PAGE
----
Mode conversation losses in overmolded millimeter wave transmission lines
Author(s)Tax, David S. (David Samuel)
Massachusetts Institute of Technology. Dept. of Electrical Engineering and Computer Science.
Richard J. Temkin.
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Millimeter wave transmission lines are integral components for many important applications like nuclear fusion and NMR spectroscopy. In low loss corrugated transmission lines propagating the HE,1 mode with a high waveguide radius to wavelength ratio (a/X), the transmission line loss is predominantly a result of mode conversion in components such as miter bends. The theory for determining losses in miter bends though is only approximate, and is based instead on the problem of the loss across a diameter-length gap between two waveguide sections. Through simulation, we verified that the existing analytic theory of this gap loss is correct; however, our simulations could not verify the assumption that the miter bend loss is half the loss in the gap. We also considered the problem of higher order modes (HOMs) mixed with an HE11 input entering the miter bend. Using a numerical technique, we found that the loss through the miter bend is dependent on both the amplitude of the HOM content as well as its phase relative to the phase of the HE11 mode. While the overall loss averaged across all phases remains the same with increasing HOM content, the power that fails to traverse the gap tends to increase, and it is this power that appears as very high order modes that will cause heating around the miter bend. For the ITER transmission line, the loss based on gap theory is 0.027 dB and, using a coherent technique, we measured a loss of 0.05 + 0.02 dB with a vector network analyzer (VNA).(cont.) We also set out to measure the mode conversion caused by a miter bend by using a 3-axis scanner system to measure the field patterns within the ITER waveguide. Due to the presence of higher order modes output by the HE I launcher, definitive results on the mode conversion attributed to the miter bend could not be obtained. Using a phase retrieval code, we were able to calculate the mode purity of the launcher output and found it to be 98 + 0.5 %. Future work will concentrate on reducing this HOM content to enable measurements of the miter bend mode conversion.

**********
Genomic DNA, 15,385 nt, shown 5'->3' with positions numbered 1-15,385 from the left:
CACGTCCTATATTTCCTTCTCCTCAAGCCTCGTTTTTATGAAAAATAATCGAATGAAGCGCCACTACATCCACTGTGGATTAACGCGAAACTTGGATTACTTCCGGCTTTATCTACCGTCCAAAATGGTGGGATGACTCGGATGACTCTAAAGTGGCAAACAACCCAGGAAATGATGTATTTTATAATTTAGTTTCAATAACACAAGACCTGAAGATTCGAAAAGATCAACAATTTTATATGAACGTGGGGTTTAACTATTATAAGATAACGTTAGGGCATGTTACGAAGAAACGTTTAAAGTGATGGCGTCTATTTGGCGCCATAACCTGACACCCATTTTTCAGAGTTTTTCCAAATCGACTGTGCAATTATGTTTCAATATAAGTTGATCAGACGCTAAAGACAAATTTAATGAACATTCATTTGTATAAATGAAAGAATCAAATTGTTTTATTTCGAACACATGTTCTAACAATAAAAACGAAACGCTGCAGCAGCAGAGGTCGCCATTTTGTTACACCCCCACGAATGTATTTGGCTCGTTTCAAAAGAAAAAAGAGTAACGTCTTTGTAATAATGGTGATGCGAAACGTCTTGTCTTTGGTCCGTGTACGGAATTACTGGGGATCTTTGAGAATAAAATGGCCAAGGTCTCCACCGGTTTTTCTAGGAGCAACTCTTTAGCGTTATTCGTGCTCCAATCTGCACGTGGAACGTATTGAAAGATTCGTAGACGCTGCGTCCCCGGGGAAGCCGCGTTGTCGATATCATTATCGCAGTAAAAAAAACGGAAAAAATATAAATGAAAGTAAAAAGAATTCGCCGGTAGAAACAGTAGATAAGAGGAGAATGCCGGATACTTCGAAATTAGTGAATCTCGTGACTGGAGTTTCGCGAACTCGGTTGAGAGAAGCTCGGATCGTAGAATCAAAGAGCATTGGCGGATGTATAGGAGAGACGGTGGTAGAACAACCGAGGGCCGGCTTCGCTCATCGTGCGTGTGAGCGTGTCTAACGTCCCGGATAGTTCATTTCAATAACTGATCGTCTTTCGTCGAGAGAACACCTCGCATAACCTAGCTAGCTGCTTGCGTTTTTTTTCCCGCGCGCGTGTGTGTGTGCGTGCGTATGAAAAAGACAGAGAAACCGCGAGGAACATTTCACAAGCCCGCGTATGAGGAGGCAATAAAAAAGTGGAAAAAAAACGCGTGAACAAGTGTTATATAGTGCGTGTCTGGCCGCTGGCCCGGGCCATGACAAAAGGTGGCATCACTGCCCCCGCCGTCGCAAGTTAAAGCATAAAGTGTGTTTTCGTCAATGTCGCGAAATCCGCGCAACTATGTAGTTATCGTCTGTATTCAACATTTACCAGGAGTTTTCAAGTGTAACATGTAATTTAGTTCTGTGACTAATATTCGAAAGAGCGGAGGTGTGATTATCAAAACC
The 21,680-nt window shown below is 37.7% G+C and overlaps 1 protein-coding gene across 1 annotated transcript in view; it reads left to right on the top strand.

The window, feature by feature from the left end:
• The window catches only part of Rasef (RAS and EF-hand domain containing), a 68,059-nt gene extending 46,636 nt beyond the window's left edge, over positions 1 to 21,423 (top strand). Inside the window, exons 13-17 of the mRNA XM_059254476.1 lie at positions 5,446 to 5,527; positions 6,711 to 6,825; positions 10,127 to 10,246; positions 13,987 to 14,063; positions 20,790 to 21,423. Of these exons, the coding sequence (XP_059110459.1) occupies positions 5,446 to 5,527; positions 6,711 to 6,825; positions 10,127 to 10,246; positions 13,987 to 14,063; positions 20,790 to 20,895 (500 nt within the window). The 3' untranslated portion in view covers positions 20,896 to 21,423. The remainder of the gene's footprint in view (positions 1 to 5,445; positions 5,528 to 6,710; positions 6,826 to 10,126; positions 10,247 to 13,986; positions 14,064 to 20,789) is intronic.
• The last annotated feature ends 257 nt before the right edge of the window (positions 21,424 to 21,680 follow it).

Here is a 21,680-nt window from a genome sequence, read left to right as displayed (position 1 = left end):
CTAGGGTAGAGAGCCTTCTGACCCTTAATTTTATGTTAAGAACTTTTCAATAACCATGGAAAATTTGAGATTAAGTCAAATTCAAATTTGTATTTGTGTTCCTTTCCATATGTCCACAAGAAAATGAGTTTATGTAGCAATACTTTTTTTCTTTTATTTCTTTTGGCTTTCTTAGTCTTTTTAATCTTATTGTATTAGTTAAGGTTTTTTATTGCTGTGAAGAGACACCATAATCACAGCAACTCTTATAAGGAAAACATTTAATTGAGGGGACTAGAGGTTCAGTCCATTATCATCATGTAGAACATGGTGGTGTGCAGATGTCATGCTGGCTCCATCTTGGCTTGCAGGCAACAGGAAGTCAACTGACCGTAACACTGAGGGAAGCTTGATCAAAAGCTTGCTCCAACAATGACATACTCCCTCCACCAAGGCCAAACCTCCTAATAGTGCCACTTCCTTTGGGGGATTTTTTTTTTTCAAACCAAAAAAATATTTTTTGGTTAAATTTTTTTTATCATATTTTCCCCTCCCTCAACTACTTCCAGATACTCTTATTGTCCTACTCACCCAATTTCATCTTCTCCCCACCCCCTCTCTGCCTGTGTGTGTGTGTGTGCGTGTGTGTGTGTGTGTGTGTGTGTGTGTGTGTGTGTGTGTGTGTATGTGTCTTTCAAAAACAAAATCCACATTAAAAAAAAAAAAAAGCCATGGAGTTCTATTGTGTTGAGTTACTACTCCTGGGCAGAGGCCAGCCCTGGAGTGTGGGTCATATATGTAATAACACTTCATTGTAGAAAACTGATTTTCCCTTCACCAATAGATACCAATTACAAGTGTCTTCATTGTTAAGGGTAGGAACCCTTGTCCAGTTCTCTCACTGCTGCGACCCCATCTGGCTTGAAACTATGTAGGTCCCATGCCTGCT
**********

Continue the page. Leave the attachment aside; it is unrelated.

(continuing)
Thesis (S.M.)--Massachusetts Institute of Technology, Dept. of Electrical Engineering and Computer Science, 2008.Includes bibliographical references (p. 106-109).
DepartmentMassachusetts Institute of Technology. Dept. of Electrical Engineering and Computer Science.; Massachusetts Institute of Technology. Department of Electrical Engineering and Computer Science
Massachusetts Institute of Technology
Electrical Engineering and Computer Science.